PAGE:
sAC is a bicarbonate-stimulated enzyme that is expressed in many cell types, where it participates in signal transduction events that are proposed to result in the localized generation of cAMP (26, 53). Full-length sAC is a predicted 187-kDa protein, but a 50-kDa protein containing the NH2-terminal catalytic domain of sAC is also highly expressed in many tissues, including the kidney, and retains catalytic activity (18, 26, 35). A similar truncated functional splice variant has also been described in the testis (16, 24). Furthermore, additional splice variants have been reported in human kidney and other tissues (21). In this study, we detected only the 50-kDa form of sAC protein in the kidney but, interestingly, mRNAs encoding both full-length and the short sAC isoforms are present. Understanding the regulation of sAC isoform expression in the kidney and other tissues is the subject of ongoing work. In renal IC, which are involved in distal acid-base regulation by the kidney, the intracellular localization of sAC shows considerable (but not complete) overlap with that of the V-ATPase both under baseline conditions, and under conditions in which an increase in V-ATPase cell surface expression is induced in IC. The presence of sAC in a protein complex that is immunoprecipitated using an anti-V-ATPase antibody provides further evidence in favor of a close association between these two enzymes.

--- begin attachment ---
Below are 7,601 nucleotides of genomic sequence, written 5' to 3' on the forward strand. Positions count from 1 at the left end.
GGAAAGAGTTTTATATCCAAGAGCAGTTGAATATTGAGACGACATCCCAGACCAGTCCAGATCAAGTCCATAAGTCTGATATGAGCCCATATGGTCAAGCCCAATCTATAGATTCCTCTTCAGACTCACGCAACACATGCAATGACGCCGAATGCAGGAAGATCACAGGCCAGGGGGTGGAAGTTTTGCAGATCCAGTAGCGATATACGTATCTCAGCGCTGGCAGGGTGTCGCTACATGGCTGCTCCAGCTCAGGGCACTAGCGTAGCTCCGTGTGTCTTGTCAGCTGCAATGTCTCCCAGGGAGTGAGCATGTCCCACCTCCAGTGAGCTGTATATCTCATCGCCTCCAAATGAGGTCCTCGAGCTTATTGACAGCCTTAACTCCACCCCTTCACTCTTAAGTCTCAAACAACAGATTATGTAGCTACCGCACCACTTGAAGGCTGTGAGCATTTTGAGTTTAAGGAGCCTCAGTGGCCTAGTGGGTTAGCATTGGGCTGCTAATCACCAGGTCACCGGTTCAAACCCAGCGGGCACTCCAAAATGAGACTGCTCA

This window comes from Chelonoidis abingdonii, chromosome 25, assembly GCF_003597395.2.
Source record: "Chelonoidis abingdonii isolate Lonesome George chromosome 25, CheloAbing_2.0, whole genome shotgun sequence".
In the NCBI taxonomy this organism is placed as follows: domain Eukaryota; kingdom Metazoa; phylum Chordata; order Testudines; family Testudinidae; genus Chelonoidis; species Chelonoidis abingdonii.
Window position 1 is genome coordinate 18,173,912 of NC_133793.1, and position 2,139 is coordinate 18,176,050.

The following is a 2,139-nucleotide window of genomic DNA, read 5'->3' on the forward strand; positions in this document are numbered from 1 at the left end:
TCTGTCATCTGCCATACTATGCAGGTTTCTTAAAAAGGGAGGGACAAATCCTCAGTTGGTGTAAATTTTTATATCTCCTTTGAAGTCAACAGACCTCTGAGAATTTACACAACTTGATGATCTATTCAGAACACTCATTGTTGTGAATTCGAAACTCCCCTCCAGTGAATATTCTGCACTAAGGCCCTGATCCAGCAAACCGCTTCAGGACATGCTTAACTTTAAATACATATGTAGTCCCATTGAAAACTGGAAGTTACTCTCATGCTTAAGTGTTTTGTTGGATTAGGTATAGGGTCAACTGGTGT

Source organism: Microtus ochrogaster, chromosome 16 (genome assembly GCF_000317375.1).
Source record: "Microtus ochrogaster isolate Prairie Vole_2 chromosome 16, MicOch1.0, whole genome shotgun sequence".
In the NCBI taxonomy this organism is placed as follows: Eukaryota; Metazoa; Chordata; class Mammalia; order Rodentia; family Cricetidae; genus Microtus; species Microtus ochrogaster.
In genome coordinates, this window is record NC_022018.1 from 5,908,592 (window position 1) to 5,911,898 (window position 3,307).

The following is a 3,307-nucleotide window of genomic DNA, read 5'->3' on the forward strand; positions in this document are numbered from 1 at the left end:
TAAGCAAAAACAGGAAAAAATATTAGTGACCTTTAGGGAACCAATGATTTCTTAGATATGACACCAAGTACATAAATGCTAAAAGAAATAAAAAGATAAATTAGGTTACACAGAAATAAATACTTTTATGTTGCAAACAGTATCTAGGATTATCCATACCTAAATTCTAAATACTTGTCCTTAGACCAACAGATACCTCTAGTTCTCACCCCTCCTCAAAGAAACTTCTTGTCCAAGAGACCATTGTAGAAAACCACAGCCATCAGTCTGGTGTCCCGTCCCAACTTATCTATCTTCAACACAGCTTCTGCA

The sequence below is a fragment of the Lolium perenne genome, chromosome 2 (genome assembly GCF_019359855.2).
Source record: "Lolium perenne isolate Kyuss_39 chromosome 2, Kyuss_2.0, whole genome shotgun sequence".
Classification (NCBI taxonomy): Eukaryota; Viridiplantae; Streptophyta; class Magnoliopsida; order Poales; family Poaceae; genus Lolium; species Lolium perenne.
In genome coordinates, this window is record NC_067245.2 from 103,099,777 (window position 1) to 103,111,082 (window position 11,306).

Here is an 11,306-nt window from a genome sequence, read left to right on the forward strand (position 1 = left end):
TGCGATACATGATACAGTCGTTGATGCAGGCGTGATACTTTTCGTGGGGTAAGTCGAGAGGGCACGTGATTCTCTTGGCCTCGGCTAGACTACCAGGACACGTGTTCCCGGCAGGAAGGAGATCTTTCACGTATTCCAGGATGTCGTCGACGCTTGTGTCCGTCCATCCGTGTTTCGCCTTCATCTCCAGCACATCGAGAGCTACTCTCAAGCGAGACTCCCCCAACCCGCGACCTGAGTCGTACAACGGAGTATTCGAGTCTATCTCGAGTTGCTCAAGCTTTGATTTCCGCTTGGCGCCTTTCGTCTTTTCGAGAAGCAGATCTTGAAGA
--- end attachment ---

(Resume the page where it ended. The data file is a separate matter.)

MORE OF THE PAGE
Various experimental conditions stimulate distal proton secretion by the kidney, and this results primarily from increased V-ATPase levels in the apical plasma membrane of A-IC. It has been clearly shown that under conditions such as systemic metabolic acidosis (4, 31, 41), increased basolateral CO2 in vitro (42), and acetazolamide treatment (2), the V-ATPase accumulates in the apical pole of these cells (12, 48). This response is also calcium dependent (47), involves SNARE proteins (3, 8, 34), microtubules (15), and the actin cytoskeleton (5, 17). However, the intracellular signaling mechanism that triggers the membrane accumulation of the V-ATPase remains unknown. In the kidney proximal tubule, apical proton secretion and reabsorption of bicarbonate appear to be regulated by basolateral CO2 and bicarbonate (42, 52), possibly via activation of a receptor tyrosine kinase (51). Interestingly, the tyrosine kinase pyk2 can activate Na+/H+ exchange in cultured cells in response to acidification of the medium (29). Our recent work using proton-secreting cells of the epididymis, known as clear cells, showed that the apical accumulation of V-ATPase in response to luminal bicarbonate and/or an increase in luminal pH is dependent on sAC activity (35). Furthermore, this apical accumulation can be induced by elevating intracellular cAMP, even when the luminal pH is acidic, which normally reduces apical V-ATPase activity. Basolateral CO2 also stimulates apical proton secretion by IC (42) and, as mentioned earlier, sAC could be indirectly activated by elevated CO2 as a result of bicarbonate generation via cytosolic carbonic anhydrase type II, which is highly expressed in IC (12).